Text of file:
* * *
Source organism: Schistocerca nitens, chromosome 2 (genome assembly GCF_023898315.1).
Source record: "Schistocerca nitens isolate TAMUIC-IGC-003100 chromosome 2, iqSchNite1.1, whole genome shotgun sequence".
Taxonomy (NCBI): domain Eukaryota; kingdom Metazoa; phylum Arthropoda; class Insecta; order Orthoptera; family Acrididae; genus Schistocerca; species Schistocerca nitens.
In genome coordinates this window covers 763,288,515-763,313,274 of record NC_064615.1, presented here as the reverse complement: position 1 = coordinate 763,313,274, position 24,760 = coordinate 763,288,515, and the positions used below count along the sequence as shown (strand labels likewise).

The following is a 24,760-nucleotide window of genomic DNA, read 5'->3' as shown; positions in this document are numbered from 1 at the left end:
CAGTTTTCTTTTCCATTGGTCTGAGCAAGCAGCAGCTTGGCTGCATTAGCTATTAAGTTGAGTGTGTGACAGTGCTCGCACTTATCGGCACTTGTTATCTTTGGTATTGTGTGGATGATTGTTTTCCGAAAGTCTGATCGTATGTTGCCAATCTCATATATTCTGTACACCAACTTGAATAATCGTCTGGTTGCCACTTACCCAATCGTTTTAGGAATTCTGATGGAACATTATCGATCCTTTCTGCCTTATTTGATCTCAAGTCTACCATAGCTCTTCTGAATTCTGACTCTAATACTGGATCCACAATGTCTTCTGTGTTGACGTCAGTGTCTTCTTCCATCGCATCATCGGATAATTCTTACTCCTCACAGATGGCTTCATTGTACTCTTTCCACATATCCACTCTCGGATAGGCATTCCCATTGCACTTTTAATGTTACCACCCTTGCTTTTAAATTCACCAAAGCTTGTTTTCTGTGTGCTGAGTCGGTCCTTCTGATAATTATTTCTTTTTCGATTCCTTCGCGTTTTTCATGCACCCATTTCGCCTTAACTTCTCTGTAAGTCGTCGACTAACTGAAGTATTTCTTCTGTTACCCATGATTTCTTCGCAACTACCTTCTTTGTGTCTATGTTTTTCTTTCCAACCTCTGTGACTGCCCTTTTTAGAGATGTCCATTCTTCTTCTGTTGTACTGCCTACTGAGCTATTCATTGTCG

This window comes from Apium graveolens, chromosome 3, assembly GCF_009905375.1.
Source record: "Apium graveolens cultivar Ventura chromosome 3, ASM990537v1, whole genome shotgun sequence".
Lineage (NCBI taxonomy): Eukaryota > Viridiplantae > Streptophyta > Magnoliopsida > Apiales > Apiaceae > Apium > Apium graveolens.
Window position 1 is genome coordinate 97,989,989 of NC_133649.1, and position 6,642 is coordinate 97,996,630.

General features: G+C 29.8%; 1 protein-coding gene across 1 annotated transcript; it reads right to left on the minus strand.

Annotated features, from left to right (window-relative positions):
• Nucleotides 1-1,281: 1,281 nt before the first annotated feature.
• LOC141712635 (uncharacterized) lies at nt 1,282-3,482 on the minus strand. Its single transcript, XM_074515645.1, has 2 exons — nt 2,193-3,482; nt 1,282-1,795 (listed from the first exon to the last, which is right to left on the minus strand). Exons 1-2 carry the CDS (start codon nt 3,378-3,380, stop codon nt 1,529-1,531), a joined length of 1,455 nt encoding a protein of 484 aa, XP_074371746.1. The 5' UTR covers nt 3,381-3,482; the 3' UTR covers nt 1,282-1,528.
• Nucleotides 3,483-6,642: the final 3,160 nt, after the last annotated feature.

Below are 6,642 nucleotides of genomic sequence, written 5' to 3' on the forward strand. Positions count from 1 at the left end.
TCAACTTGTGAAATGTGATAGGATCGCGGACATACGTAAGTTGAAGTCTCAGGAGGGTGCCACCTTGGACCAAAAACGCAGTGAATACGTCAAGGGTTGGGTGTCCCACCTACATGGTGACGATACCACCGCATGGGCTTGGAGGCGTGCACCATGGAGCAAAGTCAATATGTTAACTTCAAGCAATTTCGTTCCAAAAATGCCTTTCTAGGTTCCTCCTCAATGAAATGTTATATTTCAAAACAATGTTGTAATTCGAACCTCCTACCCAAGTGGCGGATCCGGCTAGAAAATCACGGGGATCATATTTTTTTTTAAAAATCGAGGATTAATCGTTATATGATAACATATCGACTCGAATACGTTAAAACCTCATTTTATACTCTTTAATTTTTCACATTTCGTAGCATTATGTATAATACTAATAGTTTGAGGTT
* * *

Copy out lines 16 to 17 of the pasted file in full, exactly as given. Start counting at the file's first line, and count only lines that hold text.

Below are 6,642 nucleotides of genomic sequence, written 5' to 3' on the forward strand. Positions count from 1 at the left end.
TCAACTTGTGAAATGTGATAGGATCGCGGACATACGTAAGTTGAAGTCTCAGGAGGGTGCCACCTTGGACCAAAAACGCAGTGAATACGTCAAGGGTTGGGTGTCCCACCTACATGGTGACGATACCACCGCATGGGCTTGGAGGCGTGCACCATGGAGCAAAGTCAATATGTTAACTTCAAGCAATTTCGTTCCAAAAATGCCTTTCTAGGTTCCTCCTCAATGAAATGTTATATTTCAAAACAATGTTGTAATTCGAACCTCCTACCCAAGTGGCGGATCCGGCTAGAAAATCACGGGGATCATATTTTTTTTTAAAAATCGAGGATTAATCGTTATATGATAACATATCGACTCGAATACGTTAAAACCTCATTTTATACTCTTTAATTTTTCACATTTCGTAGCATTATGTATAATACTAATAGTTTGAGGTT